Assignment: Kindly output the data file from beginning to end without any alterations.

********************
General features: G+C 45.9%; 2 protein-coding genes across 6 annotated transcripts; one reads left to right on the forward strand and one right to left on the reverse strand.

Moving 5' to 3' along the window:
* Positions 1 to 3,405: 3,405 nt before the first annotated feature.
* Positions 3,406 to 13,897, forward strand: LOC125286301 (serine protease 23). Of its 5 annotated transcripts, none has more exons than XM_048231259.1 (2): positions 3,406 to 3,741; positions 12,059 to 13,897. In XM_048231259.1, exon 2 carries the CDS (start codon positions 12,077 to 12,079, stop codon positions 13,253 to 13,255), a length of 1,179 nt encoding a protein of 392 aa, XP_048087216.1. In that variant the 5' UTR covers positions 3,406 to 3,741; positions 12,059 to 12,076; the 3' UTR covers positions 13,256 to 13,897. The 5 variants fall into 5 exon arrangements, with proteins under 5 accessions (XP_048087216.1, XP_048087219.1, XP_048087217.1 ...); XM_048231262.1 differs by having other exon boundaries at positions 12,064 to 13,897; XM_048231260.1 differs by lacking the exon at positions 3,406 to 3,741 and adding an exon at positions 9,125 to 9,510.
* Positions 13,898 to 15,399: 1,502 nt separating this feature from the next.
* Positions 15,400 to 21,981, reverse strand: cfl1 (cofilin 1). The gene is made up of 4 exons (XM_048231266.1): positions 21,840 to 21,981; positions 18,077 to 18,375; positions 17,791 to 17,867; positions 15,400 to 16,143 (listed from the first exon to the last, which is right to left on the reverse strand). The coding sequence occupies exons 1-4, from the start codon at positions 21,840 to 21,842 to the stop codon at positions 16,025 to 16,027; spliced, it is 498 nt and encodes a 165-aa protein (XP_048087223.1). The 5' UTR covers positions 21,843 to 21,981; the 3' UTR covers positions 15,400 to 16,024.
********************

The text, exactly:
General features: G+C 45.9%; 2 protein-coding genes across 6 annotated transcripts; one reads left to right on the forward strand and one right to left on the reverse strand.

Moving 5' to 3' along the window:
* Positions 1 to 3,405: 3,405 nt before the first annotated feature.
* Positions 3,406 to 13,897, forward strand: LOC125286301 (serine protease 23). Of its 5 annotated transcripts, none has more exons than XM_048231259.1 (2): positions 3,406 to 3,741; positions 12,059 to 13,897. In XM_048231259.1, exon 2 carries the CDS (start codon positions 12,077 to 12,079, stop codon positions 13,253 to 13,255), a length of 1,179 nt encoding a protein of 392 aa, XP_048087216.1. In that variant the 5' UTR covers positions 3,406 to 3,741; positions 12,059 to 12,076; the 3' UTR covers positions 13,256 to 13,897. The 5 variants fall into 5 exon arrangements, with proteins under 5 accessions (XP_048087216.1, XP_048087219.1, XP_048087217.1 ...); XM_048231262.1 differs by having other exon boundaries at positions 12,064 to 13,897; XM_048231260.1 differs by lacking the exon at positions 3,406 to 3,741 and adding an exon at positions 9,125 to 9,510.
* Positions 13,898 to 15,399: 1,502 nt separating this feature from the next.
* Positions 15,400 to 21,981, reverse strand: cfl1 (cofilin 1). The gene is made up of 4 exons (XM_048231266.1): positions 21,840 to 21,981; positions 18,077 to 18,375; positions 17,791 to 17,867; positions 15,400 to 16,143 (listed from the first exon to the last, which is right to left on the reverse strand). The coding sequence occupies exons 1-4, from the start codon at positions 21,840 to 21,842 to the stop codon at positions 16,025 to 16,027; spliced, it is 498 nt and encodes a 165-aa protein (XP_048087223.1). The 5' UTR covers positions 21,843 to 21,981; the 3' UTR covers positions 15,400 to 16,024.